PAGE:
Front Matter A Proper Beginning On the Broad Ocean Making Ready for Battle The Rest of the Voyage First View of America The Town of Salem Other Villages Visiting Salem Making Comparisons An Indian Guest A Christening and a Dinner Deciding upon a Home A Sad Loss Rejoicing to Mourning Thanksgiving Day in July Leaving for Charlestown Our Neighbors Getting Settled The Great Sickness Moving the Town Master Prohibits Swimming Anna Foster's Party The Town of Boston Guarding Against Fires Our Own New Home The Fashion of the Day My Own Wardrobe Master Johnson's Death Many New Kinds of Food The Supply of Food The Sailing of the Lyon The Famine The Search for Food The Starvation Time A Day to be Remembered The Coming of the Lyon Another Thanksgiving Day A Defense for the Town A Problem of Servants Chickatabut Building a Ship Household Conveniences How the Work is Divided Launching the Ship Master Winthrop's Mishap New Arrivals Another Famine Fine Clothing Forbidden Our First Church A Troublesome Person The Village of Merry Mount Punishing Thomas Morton Philip Ratcliff's Crime In the Pillory Stealing from the Indians The Passing of New Laws Master Pormont's School School Discipline Other Tools of Torture Difficult Lessons Other Schools Raising Flax Preparing Flax Spinning, Bleaching, Weaving What We Girls Do at Home Making Soap Soap from Bayberries Goose-picking A Change of Governors Flight of Roger Williams Sir Harry Vane Making Sugar Sugaring Dinner Training Day Shooting for a Prize Lecture Day Punishment for Evildoers Murder of John Oldham Savages on the Warpath Pequot Indians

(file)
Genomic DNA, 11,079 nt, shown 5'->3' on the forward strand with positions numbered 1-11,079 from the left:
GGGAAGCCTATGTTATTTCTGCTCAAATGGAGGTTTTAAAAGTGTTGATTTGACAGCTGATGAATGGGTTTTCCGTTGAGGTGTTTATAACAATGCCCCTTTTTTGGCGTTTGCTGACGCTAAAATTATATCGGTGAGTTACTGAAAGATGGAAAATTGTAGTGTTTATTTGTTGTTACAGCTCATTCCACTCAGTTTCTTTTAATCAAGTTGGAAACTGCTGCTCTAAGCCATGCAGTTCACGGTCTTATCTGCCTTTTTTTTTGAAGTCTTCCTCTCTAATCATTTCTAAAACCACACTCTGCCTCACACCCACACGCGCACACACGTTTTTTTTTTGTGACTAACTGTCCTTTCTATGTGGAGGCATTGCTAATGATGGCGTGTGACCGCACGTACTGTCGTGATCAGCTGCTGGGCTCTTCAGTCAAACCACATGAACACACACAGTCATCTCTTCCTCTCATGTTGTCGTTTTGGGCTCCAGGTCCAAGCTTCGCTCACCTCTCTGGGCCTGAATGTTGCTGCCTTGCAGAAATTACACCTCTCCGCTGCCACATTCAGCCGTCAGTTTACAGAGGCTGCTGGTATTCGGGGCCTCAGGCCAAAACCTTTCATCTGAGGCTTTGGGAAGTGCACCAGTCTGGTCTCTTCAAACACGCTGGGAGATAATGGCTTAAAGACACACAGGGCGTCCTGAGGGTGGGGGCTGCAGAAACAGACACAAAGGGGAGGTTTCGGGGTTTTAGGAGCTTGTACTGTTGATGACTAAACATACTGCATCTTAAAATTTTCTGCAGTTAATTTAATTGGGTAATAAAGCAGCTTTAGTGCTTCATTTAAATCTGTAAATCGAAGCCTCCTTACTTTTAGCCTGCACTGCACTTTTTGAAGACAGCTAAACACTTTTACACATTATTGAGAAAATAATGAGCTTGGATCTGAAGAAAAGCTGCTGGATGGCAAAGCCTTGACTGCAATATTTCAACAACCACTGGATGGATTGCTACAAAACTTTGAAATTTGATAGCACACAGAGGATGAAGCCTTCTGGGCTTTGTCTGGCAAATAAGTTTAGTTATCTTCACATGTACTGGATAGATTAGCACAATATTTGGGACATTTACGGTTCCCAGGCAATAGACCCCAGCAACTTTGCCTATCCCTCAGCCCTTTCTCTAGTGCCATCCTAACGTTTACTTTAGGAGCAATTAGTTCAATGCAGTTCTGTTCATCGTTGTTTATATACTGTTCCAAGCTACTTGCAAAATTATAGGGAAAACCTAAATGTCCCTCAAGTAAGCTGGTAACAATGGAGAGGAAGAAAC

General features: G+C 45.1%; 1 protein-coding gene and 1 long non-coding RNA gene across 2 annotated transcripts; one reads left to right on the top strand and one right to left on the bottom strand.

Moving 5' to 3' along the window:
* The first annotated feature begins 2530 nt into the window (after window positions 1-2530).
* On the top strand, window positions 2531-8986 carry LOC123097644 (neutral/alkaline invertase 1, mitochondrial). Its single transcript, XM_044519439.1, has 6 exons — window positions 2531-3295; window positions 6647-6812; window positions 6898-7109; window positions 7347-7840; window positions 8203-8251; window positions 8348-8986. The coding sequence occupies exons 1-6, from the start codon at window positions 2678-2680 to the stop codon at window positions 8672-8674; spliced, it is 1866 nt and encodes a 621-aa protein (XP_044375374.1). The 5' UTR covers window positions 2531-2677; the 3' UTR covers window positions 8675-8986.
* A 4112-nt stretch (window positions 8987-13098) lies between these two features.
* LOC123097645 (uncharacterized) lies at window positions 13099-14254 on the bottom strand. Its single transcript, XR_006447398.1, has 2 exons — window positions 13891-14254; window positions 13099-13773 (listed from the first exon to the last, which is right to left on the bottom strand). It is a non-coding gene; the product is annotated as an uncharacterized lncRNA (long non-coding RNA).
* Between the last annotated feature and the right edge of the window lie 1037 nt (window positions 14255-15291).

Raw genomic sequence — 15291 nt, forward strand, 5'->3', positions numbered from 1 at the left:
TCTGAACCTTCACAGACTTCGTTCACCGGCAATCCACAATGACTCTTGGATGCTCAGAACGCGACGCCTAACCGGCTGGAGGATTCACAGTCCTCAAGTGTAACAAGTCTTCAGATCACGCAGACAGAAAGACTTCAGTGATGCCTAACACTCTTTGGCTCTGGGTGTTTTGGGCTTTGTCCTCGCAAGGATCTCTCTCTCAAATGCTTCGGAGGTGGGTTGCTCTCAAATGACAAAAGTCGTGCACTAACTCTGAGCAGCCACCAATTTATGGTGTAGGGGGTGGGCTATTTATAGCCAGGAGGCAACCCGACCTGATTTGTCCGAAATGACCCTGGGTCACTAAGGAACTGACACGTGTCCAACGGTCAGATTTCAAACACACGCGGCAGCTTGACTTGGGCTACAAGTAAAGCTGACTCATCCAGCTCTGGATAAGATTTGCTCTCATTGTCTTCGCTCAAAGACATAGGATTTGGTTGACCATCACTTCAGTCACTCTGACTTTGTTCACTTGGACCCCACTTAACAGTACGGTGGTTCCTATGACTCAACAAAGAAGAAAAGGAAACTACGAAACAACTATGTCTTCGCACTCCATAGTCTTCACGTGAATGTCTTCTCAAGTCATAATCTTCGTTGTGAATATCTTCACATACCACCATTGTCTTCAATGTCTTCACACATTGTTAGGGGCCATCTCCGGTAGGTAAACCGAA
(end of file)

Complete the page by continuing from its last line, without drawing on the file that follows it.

Ruth of Boston - James Otis

Launching the Ship

It is not well that I let my mind go back into the past. I should think only of the future, and of what we are doing here in Boston, the most important of which just now is the launching of our ship.

She is what sailors call "bark rigged," which is the same as saying that she has three masts; but yet not as much of rigging as a ship.

Her name, painted on the stern, is Blessing of the Bay, and there is hardly any need for me to say that every man, woman, and child in the town stood near at hand to see her as she slipped clown the well greased ways into the river, where she rode as gracefully as a swan.

[Illustration] from Ruth of Boston by James Otis

I have already said that when the Lyon came in, at the time of the famine, she appeared the most beautiful vessel I had ever seen, and next to her comes the Blessing of the Bay. As Governor Winthrop said in the short lecture he gave us before launching, she was Boston made, of Boston timber, and would be sailed by Boston sailors, so that when she goes out across the ocean, people shall know that there are Englishmen far overseas who are striving, with God's help, to make a country which shall one day stand equal with the England we have left forever.

It is while speaking of the launching that I am reminded of a very comical mishap to Master Winthrop, and I may sit it down without disrespect to him, for he is pleased to join in the mirth whenever it is spoken of as something to cause laughter.